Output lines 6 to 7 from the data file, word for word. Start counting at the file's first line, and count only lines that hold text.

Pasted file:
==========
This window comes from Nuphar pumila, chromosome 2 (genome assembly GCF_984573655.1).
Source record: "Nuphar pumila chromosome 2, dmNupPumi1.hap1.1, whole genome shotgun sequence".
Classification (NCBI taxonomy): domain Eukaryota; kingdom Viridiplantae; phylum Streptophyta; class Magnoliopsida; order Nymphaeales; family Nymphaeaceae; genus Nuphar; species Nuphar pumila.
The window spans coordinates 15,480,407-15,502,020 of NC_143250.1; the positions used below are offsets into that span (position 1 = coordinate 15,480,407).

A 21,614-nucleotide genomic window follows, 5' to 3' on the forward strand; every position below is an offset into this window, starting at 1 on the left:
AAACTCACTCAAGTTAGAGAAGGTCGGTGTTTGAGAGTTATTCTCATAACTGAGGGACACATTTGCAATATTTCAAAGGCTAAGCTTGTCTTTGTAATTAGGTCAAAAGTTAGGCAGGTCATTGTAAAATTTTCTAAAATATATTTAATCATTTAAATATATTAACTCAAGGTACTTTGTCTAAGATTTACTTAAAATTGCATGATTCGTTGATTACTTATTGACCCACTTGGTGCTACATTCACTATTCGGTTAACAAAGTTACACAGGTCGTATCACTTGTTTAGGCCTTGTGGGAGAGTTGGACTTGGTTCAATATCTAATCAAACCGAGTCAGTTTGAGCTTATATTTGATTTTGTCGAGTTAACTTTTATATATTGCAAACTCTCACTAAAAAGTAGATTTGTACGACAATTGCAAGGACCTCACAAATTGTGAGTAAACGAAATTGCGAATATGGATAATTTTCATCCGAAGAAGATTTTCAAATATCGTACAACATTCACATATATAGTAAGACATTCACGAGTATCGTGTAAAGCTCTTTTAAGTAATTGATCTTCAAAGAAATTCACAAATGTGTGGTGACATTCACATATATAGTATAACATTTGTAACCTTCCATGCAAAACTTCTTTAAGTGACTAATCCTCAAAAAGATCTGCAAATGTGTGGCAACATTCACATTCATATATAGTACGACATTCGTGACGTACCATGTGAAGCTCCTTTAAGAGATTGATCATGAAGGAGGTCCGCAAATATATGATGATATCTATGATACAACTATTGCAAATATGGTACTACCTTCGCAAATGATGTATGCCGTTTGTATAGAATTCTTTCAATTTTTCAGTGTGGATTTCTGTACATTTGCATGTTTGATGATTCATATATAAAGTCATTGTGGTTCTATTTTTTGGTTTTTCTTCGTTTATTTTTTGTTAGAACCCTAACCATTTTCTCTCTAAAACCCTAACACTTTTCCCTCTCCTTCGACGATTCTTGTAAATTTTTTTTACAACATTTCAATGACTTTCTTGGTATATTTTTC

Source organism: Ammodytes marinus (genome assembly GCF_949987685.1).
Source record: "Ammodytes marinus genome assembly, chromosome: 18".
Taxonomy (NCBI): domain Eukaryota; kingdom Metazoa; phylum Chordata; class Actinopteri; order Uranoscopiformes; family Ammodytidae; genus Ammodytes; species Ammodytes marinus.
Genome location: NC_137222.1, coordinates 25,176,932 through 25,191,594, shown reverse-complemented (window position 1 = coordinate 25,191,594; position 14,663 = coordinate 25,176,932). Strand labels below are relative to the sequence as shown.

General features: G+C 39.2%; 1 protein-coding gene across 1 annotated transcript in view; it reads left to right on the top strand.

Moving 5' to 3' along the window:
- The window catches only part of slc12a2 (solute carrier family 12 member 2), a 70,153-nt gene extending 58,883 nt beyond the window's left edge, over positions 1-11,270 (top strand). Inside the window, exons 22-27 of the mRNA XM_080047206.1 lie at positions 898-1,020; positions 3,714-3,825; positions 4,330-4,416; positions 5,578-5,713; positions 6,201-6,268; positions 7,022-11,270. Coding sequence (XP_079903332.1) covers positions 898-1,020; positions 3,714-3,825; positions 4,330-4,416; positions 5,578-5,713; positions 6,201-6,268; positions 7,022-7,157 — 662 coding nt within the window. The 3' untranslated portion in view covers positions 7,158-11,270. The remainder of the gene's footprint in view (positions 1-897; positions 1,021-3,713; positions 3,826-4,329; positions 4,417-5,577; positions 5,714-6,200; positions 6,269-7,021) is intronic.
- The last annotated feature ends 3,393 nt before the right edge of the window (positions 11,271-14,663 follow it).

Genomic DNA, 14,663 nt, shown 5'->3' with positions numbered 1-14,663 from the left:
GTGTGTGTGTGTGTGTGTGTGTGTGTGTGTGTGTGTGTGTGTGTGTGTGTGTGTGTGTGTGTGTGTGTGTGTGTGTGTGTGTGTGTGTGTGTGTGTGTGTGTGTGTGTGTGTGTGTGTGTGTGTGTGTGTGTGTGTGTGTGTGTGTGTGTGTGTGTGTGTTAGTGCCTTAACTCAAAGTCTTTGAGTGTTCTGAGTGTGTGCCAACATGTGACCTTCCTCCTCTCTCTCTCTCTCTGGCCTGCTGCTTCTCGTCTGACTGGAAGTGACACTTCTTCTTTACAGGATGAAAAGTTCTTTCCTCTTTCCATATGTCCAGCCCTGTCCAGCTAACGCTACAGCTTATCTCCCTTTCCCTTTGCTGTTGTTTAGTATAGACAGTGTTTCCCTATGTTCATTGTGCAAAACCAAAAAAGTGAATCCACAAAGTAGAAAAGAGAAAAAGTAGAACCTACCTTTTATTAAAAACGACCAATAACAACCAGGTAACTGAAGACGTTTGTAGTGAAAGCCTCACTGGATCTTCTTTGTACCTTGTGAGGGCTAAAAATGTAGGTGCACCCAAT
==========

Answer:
AAACTCACTCAAGTTAGAGAAGGTCGGTGTTTGAGAGTTATTCTCATAACTGAGGGACACATTTGCAATATTTCAAAGGCTAAGCTTGTCTTTGTAATTAGGTCAAAAGTTAGGCAGGTCATTGTAAAATTTTCTAAAATATATTTAATCATTTAAATATATTAACTCAAGGTACTTTGTCTAAGATTTACTTAAAATTGCATGATTCGTTGATTACTTATTGACCCACTTGGTGCTACATTCACTATTCGGTTAACAAAGTTACACAGGTCGTATCACTTGTTTAGGCCTTGTGGGAGAGTTGGACTTGGTTCAATATCTAATCAAACCGAGTCAGTTTGAGCTTATATTTGATTTTGTCGAGTTAACTTTTATATATTGCAAACTCTCACTAAAAAGTAGATTTGTACGACAATTGCAAGGACCTCACAAATTGTGAGTAAACGAAATTGCGAATATGGATAATTTTCATCCGAAGAAGATTTTCAAATATCGTACAACATTCACATATATAGTAAGACATTCACGAGTATCGTGTAAAGCTCTTTTAAGTAATTGATCTTCAAAGAAATTCACAAATGTGTGGTGACATTCACATATATAGTATAACATTTGTAACCTTCCATGCAAAACTTCTTTAAGTGACTAATCCTCAAAAAGATCTGCAAATGTGTGGCAACATTCACATTCATATATAGTACGACATTCGTGACGTACCATGTGAAGCTCCTTTAAGAGATTGATCATGAAGGAGGTCCGCAAATATATGATGATATCTATGATACAACTATTGCAAATATGGTACTACCTTCGCAAATGATGTATGCCGTTTGTATAGAATTCTTTCAATTTTTCAGTGTGGATTTCTGTACATTTGCATGTTTGATGATTCATATATAAAGTCATTGTGGTTCTATTTTTTGGTTTTTCTTCGTTTATTTTTTGTTAGAACCCTAACCATTTTCTCTCTAAAACCCTAACACTTTTCCCTCTCCTTCGACGATTCTTGTAAATTTTTTTTACAACATTTCAATGACTTTCTTGGTATATTTTTC

Source organism: Ammodytes marinus (genome assembly GCF_949987685.1).